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LA MOCA Director Philippe Vergne Out, Just Two Months After Firing Chief Curator

In further news: #MeToo flashmob at Venice Architecture Biennale; BBC historian advocates for return of British museums’s colonial loot

Philippe Vergne, 2016. Courtesy: Justin Bridges

Philippe Vergne, 2016. Courtesy: Justin Bridges

Philippe Vergne, 2016. Courtesy: Justin Bridges

The Museum of Contemporary Art, Los Angeles, has announced that director Philippe Vergne is resigning. Vergne has been with the institution for four years. The museum says that it has mutually agreed not to renew his contract, which is set to end in March 2019. Vergne’s departure follows a tumultous year at LA MOCA. Just two months ago, Vergne fired chief curator Helen Molesworth – although the museum did not elaborate on the circumstances, the decision became a matter of fiery art world debate (explanations ranged from a clash of curatorial values to claims of poor workplace behaviour). That incident followed artist Mark Grotjahn withdrawing from the museum’s annual gala, held in his honour, citing a lack of diversity in past honorees. Vergne’s own departure has also become a matter of recent speculation, when he put his USD$4 million Hollywood Hills mansion up for sale last month. ‘I am proud that we achieved the range of artistic and education programmes that were central to the mission I set in motion when I first became director thus contributing to the museum’s financial stability and its expanded audience,’ Vergne said in a statement.

In a landslide victory for the #RepealThe8th campaign, the Republic of Ireland has voted against its abortion ban by 66.4% to 33.6%, in a referendum held on Friday. The Eighth Amendment currently regards the mother and unborn child as having an equal right to life. In the runup to the historic vote, artist Jesse Jones, who represented Ireland at last year’s Venice Biennale, wrote for frieze on what was at stake.

BBC historian David Olusoga has suggested that British museums return colonial loot to help post-Brexit trade relations, in a speech at Hay literary festival. He said: ‘There are real senses of loss in those countries – it’s beneficial to us as a nation to listen to those appeals.’ And Olusoga cited a friend’s solution: a special edition of Supermarket Sweep where each country is given a shopping trolley and two minutes in the British Museum. Along with Mary Beard and Simon Schama, Olusoga is a presenter on the BBC’s show Civilisations, which aired this year (a reboot of the 1969 Kenneth Clark original Civilisation). Don’t miss Nathaniel Budzinski on the message of the television series, new and old.

The Venice Architecture Biennale was hit by a #MeToo-inspired flashmob last Friday. Organized by architectural designer Caroline James, alongside Farshid Moussavi and Odile Decq, the ‘Voices of Women’ event protested ‘prejudices’ against women in architecture, and took place in the Giardini, blocking the exhibition’s main avenue. Martha Thorne, chief executive of the Pritzker Prize, read from a manifesto at the event: ‘We are united in denouncing discrimination, harassment and aggressions against any member of our community. We will not tolerate it. We will not stand silent’, she said.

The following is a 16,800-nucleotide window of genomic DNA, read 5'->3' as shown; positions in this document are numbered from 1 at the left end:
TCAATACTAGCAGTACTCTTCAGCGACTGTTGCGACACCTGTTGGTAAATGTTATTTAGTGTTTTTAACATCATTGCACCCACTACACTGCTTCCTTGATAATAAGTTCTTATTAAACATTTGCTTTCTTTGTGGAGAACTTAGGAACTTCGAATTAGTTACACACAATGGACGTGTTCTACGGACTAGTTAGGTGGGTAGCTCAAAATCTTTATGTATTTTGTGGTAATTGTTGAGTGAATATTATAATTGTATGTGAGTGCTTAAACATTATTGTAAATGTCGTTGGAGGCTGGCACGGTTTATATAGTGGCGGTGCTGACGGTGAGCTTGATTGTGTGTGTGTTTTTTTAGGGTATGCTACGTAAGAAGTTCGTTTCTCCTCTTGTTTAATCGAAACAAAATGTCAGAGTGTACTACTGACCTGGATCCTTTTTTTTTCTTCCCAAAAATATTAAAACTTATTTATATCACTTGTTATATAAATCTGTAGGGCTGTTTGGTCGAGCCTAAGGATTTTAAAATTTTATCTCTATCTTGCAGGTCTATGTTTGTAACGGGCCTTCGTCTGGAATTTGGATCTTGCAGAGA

In gallery news: New York’s Paul Kasmin Gallery now represents the estate of Stuart Davis – an exhibition, ‘Lines Thicken: Stuart Davis in Black & White’ will go on show from 13 September; and Thomas Dane Gallery in London has announced representation of Anthea Hamilton – the artist’s installation The Squash is the current Tate Britain Duveen Galleries commission (you can read our recent interview with Hamilton here).

In awards news: PinchukArtCentre has announced the jury for the 5th edition of its Future Generation Art Prize, which will include Pablo León de la Barra, Björn Geldhof, Helen Molesworth, Gabi Ngcobo, Tim Marlow, Christine Macel and Hoor Al Qasimi. The award invites artists aged 35 or under from anywhere in the world to apply, with a USD$100,000 prize; meanwhile the Beijing Contemporary Art Foundation and Wuhan’s Big House Contemporary Art Center have announced the new NOVA Prize, which comes wih a USD$16,000 award, for emerging artists working in new media; and historian Kenneth Frampton has scooped the Golden Lion for Lifetime Achievement at the Venice Architecture Biennale – the Golden Lion for Best Individual Participant went to architect Eduardo Souto de Moura, and the Golden Lion for National Participation to Switzerland.

And finally, artist Taryn Simon has created a new frozen installation for the Massachusetts Museum of Contemporary art. In A Cold Hole, museum visitors are invited to leap into icy water. According to the Art Newspaper, a layer of ice has been laid on the gallery floor, with a hole cut through to form a plunge pool, filled with salt water. Visitors can sign up to jump into the freezing water, in an experience inspired by public cleansing rituals.

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